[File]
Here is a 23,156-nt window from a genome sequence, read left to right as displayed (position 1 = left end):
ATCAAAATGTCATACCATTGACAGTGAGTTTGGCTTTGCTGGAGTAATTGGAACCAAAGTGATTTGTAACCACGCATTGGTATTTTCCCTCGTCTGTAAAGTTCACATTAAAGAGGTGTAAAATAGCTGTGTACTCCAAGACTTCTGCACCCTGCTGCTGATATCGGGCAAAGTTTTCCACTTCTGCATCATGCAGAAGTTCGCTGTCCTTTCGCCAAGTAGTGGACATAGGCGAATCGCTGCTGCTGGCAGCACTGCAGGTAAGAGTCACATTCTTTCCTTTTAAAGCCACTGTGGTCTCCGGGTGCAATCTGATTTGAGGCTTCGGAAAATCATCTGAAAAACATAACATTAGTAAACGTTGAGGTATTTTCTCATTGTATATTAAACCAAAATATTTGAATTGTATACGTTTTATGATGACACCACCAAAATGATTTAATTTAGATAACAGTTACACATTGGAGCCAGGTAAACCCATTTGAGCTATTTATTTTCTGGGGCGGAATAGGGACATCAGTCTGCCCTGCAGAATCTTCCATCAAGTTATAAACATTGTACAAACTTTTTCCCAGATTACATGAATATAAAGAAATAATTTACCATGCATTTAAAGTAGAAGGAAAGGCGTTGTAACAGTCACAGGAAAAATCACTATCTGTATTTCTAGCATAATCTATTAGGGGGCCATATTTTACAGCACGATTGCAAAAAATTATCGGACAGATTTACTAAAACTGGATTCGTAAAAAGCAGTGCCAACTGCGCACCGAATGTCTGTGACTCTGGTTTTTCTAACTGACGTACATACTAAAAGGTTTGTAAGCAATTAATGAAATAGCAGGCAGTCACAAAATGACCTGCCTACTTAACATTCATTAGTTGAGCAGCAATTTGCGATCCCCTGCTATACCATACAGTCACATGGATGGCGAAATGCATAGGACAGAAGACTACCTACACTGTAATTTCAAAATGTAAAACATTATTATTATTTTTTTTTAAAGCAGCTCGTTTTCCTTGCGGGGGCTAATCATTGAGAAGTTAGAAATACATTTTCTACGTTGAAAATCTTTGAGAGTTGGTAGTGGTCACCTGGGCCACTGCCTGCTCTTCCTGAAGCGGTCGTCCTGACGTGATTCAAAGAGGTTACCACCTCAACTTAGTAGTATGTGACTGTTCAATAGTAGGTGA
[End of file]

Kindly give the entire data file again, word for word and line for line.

Here is a 23,156-nt window from a genome sequence, read left to right as displayed (position 1 = left end):
ATCAAAATGTCATACCATTGACAGTGAGTTTGGCTTTGCTGGAGTAATTGGAACCAAAGTGATTTGTAACCACGCATTGGTATTTTCCCTCGTCTGTAAAGTTCACATTAAAGAGGTGTAAAATAGCTGTGTACTCCAAGACTTCTGCACCCTGCTGCTGATATCGGGCAAAGTTTTCCACTTCTGCATCATGCAGAAGTTCGCTGTCCTTTCGCCAAGTAGTGGACATAGGCGAATCGCTGCTGCTGGCAGCACTGCAGGTAAGAGTCACATTCTTTCCTTTTAAAGCCACTGTGGTCTCCGGGTGCAATCTGATTTGAGGCTTCGGAAAATCATCTGAAAAACATAACATTAGTAAACGTTGAGGTATTTTCTCATTGTATATTAAACCAAAATATTTGAATTGTATACGTTTTATGATGACACCACCAAAATGATTTAATTTAGATAACAGTTACACATTGGAGCCAGGTAAACCCATTTGAGCTATTTATTTTCTGGGGCGGAATAGGGACATCAGTCTGCCCTGCAGAATCTTCCATCAAGTTATAAACATTGTACAAACTTTTTCCCAGATTACATGAATATAAAGAAATAATTTACCATGCATTTAAAGTAGAAGGAAAGGCGTTGTAACAGTCACAGGAAAAATCACTATCTGTATTTCTAGCATAATCTATTAGGGGGCCATATTTTACAGCACGATTGCAAAAAATTATCGGACAGATTTACTAAAACTGGATTCGTAAAAAGCAGTGCCAACTGCGCACCGAATGTCTGTGACTCTGGTTTTTCTAACTGACGTACATACTAAAAGGTTTGTAAGCAATTAATGAAATAGCAGGCAGTCACAAAATGACCTGCCTACTTAACATTCATTAGTTGAGCAGCAATTTGCGATCCCCTGCTATACCATACAGTCACATGGATGGCGAAATGCATAGGACAGAAGACTACCTACACTGTAATTTCAAAATGTAAAACATTATTATTATTTTTTTTTAAAGCAGCTCGTTTTCCTTGCGGGGGCTAATCATTGAGAAGTTAGAAATACATTTTCTACGTTGAAAATCTTTGAGAGTTGGTAGTGGTCACCTGGGCCACTGCCTGCTCTTCCTGAAGCGGTCGTCCTGACGTGATTCAAAGAGGTTACCACCTCAACTTAGTAGTATGTGACTGTTCAATAGTAGGTGA